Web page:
Breath of Compassion
Tonglen with Mira Kingsley
October 7-9, 2011
If you can breathe… you can be happy! In this weekend workshop you will learn the ancient healing technique of “Tonglen” or Giving and Receiving. This simple but powerful meditation practice opens the heart, dissolves difficulties between people, and transforms physical and mental illness. Tong Len meditation works quickly to deepen compassion for ourselves and others, bringing greater joy to all aspects of our lives.
Listen to the audio from Lama Mira’s teachings:
Mira Kingsley Bio:
Mira grew up the daughter of a scholar of Eastern Philosophy and from an early age was steeped in the beauty of the Buddha’s teachings. At the age of 21, she took herself into a Trappist nunnery for silent retreat. She has been dedicated to living a spiritual life ever since, focusing her studies primarily in Buddhism, the Yogic traditions and Christianity.
Her practice of Mahayana Buddhism has been guided by her heart Teacher, Venerable Sumati Marut. Under his excellent tutelage, Mira has taken the foundational and higher vows of the Gelugpa Lineage, the lineage of the Dalai Lamas. She has completed the 36 courses of the Asian Classics Institute open and advanced curriculum. The curriculum is based on the 20-year Tibetan monastic course of study, which is equivalent to a Masters of Theology in the West. She is a staff writer for Awakening Journal (www.awakeningjournal.org), an online journal that shares the spiritual traditions and benefits of retreat. Mira teaches Dharma regularly at Mahasukha Center in Los Angeles (www.aci-la.org), Santa Barbara and around the world. Her classes are known for their poetry and play.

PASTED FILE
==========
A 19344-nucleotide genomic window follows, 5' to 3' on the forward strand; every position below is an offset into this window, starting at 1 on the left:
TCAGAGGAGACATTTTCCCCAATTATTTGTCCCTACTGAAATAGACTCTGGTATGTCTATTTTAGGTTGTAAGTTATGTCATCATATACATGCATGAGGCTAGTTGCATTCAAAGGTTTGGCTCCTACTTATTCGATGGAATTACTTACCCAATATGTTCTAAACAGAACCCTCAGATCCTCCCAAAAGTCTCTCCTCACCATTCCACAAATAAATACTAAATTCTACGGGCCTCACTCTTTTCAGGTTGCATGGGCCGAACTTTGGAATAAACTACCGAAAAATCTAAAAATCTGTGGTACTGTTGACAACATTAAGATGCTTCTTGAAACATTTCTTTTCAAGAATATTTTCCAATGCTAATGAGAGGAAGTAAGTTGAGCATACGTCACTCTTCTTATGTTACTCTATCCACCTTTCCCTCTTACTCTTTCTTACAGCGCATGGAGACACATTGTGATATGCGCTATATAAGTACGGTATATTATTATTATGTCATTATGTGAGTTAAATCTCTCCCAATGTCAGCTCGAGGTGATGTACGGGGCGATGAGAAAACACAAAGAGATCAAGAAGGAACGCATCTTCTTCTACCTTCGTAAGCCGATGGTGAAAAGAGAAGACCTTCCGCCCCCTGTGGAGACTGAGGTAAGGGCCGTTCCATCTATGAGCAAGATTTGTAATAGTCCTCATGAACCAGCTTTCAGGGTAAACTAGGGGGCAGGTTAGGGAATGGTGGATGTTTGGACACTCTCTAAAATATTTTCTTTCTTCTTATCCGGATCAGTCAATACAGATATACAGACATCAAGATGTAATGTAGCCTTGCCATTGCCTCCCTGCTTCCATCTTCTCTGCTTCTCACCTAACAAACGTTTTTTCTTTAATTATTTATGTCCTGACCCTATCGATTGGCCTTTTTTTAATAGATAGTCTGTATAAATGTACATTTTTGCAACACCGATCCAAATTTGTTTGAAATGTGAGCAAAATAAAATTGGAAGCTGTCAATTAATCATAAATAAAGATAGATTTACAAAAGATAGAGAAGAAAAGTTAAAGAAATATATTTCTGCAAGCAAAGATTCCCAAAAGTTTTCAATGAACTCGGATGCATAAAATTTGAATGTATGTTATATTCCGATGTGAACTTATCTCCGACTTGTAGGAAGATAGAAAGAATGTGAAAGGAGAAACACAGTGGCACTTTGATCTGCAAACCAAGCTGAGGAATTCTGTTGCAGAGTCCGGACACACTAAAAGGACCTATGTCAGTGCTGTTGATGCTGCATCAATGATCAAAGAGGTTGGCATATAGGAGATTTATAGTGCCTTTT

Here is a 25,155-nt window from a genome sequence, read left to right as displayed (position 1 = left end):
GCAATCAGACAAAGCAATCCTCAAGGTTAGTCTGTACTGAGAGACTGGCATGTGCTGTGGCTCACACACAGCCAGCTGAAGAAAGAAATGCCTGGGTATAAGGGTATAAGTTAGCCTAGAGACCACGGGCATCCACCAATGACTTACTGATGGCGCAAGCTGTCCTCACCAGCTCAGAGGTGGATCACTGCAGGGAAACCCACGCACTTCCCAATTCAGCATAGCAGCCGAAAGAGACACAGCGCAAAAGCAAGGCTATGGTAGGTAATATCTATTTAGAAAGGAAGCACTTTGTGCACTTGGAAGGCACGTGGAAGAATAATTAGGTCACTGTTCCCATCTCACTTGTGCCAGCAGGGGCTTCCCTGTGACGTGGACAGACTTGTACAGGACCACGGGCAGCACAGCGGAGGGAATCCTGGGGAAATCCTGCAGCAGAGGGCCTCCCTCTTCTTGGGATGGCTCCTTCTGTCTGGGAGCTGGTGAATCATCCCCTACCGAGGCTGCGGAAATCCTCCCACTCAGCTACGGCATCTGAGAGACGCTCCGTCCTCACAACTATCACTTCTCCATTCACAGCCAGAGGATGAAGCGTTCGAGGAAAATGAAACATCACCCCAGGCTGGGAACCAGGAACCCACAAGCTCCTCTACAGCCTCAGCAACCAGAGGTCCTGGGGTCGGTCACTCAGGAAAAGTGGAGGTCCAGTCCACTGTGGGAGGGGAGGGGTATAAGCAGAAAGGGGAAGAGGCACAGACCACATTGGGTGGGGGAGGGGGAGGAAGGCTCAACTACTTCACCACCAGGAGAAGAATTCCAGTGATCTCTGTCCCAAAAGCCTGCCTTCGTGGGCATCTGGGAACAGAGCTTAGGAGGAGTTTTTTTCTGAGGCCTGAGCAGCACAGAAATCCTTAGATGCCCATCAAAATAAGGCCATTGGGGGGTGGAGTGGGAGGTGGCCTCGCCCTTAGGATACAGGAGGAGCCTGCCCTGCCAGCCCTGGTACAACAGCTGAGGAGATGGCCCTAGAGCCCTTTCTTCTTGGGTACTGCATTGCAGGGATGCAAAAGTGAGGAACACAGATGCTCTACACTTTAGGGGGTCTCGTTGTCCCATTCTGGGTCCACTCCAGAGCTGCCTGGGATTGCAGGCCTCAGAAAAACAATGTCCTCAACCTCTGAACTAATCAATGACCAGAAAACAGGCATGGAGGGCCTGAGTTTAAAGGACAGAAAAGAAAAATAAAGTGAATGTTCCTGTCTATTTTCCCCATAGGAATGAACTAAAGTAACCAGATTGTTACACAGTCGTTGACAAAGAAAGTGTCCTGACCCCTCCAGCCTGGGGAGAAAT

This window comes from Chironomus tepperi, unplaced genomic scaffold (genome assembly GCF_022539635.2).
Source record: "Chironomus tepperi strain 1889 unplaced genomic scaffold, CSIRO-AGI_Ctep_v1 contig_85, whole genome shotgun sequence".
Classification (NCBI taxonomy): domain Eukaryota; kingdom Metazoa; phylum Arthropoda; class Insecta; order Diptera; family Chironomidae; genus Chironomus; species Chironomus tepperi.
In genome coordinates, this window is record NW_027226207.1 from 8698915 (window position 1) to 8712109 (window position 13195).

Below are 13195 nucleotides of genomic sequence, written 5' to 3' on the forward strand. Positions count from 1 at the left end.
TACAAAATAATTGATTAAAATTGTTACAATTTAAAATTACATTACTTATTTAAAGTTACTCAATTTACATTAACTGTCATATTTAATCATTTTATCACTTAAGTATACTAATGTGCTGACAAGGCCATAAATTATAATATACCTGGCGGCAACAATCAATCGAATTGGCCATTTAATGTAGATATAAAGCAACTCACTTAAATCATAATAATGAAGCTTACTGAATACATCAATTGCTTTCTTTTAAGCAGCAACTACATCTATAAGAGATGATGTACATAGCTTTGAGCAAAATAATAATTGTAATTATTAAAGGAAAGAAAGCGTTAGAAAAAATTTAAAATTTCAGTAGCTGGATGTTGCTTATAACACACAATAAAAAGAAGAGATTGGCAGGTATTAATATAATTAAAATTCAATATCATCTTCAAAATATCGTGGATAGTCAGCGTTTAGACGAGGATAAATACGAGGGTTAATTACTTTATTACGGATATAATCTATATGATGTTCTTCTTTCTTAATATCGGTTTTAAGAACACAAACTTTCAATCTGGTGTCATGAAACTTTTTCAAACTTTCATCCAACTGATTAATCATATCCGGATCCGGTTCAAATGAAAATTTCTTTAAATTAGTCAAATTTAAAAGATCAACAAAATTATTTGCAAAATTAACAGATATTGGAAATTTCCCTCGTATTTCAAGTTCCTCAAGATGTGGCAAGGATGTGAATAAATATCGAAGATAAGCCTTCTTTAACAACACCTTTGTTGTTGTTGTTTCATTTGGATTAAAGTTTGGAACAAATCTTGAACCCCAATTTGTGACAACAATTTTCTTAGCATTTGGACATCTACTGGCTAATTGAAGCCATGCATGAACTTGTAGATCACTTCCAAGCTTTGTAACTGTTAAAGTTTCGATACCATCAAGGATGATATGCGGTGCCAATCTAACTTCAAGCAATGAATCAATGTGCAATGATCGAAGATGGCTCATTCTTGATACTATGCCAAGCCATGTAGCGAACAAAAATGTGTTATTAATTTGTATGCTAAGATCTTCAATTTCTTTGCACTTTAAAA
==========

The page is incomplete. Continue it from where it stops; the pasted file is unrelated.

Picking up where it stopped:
Mira connects her spiritual practice directly with her arts practice. As a dancer, choreographer and theater director she has worked professionally for more than 20 years at major venues world wide including Broadway, the Metropolitan Opera, and Carnegie Hall. Her artistic work integrates many disciplines but is always based in the power of the human body as a pathway to the divine. She believes that the arts and spiritual traditions serve a united purpose in providing radical models for transformation and increased wonder, wisdom and joy in the world. She’s been teaching dance as a sacred art around the U.S and internationally for more than a decade and currently serves as a full-time Professor of Dance at University of California, Santa Barbara (UCSB).